Low-Cost Apps Encouraging New Generation into Investing Online
A new generation of app-based online stock brokers and apps also being launched by existing companies in the sector are attracting ‘thousands’ of first time investors with an average age of 30 into investing online in the stock market. Dabbl, the country’s first ‘app only’ online stockbroker launched in April of this year and has made a strong start according to co-founder Mark Ackred who explained:
“There’s an entire generation of people who have lacked the confidence, tools and price-point to benefit from investing directly in the stock market. We are reimagining this complex and intimidating experience to make it fair, frictionless and accessible to all.”
The trend popularised by the U.S.-based zero-fee app-only stock broker ‘Robin Hood’ has now arrived in the UK and Europe. As well as drastically reducing the costs traditionally associated with buying and selling shares tech-centric brokers are also focused on injecting the kind of streamlined usability tech disrupters have had success with in other sectors.
Dabbl, which charges users £20 a year for up to 3 trades a month, is far from alone, despite the fintech start-up’s claim to be the only ‘app-only’ service. Freetrade, which will offer a similar ‘freemium’ model to Robin Hood recently raised £3.1 million through a crowdfunding campaign. Part of the capital generated will fund Freetrade’s own stock broking app which it expects to launch within the next few months. Revolut, fintech bank challenger, is also in the process of putting together a commission-free stock trading app which will launch early next year. Trading 212 and Cyrpus-based eToro are other competitors for the new generation of finance-savvy millennials.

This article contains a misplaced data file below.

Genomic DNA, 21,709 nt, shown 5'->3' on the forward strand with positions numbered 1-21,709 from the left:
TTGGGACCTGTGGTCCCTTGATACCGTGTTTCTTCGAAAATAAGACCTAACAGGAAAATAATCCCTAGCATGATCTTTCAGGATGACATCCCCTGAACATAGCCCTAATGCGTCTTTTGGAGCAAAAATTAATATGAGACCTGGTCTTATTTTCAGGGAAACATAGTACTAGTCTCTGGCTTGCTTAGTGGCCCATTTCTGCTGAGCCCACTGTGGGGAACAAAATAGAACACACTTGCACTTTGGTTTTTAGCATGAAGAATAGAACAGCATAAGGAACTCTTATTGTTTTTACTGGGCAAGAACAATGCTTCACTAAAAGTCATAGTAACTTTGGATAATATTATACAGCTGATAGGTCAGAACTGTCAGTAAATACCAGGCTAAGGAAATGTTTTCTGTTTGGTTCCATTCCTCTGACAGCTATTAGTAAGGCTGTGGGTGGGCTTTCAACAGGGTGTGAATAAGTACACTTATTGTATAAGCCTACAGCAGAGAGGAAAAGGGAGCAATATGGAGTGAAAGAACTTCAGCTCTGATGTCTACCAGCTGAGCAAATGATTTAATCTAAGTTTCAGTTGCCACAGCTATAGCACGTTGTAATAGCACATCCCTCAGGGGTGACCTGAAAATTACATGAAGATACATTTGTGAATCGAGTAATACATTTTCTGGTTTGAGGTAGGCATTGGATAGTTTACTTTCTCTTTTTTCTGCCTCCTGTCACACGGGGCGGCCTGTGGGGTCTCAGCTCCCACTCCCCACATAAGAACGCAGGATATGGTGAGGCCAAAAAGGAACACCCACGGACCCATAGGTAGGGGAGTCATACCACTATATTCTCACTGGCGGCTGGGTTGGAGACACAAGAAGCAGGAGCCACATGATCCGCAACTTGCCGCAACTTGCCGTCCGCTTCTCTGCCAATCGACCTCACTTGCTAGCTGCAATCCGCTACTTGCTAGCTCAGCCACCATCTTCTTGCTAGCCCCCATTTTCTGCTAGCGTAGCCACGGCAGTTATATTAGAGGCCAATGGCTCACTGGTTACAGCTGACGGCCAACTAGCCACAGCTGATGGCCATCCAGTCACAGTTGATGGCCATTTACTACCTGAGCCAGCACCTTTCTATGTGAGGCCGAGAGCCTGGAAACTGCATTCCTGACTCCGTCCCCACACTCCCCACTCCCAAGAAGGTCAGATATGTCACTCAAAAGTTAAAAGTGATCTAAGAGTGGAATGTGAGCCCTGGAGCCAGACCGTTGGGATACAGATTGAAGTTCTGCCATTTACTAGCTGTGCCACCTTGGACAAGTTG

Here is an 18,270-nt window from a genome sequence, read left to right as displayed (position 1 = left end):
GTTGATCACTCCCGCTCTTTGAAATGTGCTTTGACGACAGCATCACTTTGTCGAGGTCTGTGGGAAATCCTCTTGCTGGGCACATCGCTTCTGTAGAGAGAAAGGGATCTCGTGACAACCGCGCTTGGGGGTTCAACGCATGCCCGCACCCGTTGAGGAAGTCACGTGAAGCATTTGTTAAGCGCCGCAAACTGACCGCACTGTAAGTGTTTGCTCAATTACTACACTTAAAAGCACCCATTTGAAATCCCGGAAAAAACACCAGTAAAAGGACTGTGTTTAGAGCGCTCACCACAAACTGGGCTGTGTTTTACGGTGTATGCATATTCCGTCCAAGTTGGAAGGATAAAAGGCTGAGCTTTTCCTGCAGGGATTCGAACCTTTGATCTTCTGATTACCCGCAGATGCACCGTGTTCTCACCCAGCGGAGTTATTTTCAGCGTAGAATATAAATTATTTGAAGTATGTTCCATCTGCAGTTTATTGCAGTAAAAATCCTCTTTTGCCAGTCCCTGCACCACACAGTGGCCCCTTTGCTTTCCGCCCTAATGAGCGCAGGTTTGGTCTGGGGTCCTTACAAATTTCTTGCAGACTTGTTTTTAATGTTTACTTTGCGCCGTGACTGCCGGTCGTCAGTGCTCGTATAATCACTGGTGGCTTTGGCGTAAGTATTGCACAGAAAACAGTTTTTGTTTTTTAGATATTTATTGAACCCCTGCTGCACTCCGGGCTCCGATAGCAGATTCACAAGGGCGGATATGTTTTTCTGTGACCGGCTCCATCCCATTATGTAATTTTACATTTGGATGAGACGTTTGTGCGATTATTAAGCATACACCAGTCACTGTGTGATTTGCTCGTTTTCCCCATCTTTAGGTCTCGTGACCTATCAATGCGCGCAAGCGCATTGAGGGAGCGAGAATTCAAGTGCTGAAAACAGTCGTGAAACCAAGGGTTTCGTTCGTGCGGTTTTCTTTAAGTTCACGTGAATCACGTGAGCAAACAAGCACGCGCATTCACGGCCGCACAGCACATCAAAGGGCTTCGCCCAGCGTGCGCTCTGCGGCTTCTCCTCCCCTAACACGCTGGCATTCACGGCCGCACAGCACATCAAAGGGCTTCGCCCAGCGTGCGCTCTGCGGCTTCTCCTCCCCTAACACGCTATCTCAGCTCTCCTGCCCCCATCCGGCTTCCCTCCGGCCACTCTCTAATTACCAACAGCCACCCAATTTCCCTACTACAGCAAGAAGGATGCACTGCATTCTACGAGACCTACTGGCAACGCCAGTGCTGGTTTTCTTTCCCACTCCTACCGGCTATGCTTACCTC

Traditional online stock brokers such as UK market leader Hargreaves Lansdown, typically charge around £10 per share trade. No fee and budget app services slash costs in a number of ways. Firstly, trades tend to be executed once a day rather than in real time so they can be bundled by the provider. Shares owned by users are also often lent out to short traders, providing no-commission providers a means to generate income.
More active traders may, however, not find the fee structure quite as cheap. While Dabbl’s subscription includes 3 free trades a month, a Boring Money comparison on behalf of The Times found that someone with a £10,000 portfolio making 5 trades a month adding up to £2000 would incur total annual costs of £75. However, this still compares favourably with established online stock brokers such as HL and AJ Bell, with whom the same transactions would add up to several hundred pounds. It remains to be seen how their model, which does include value-added resources such as research, will stand up to the new arrivals. The good news is it looks as though end users will be the winners as tech disruption slashes costs.
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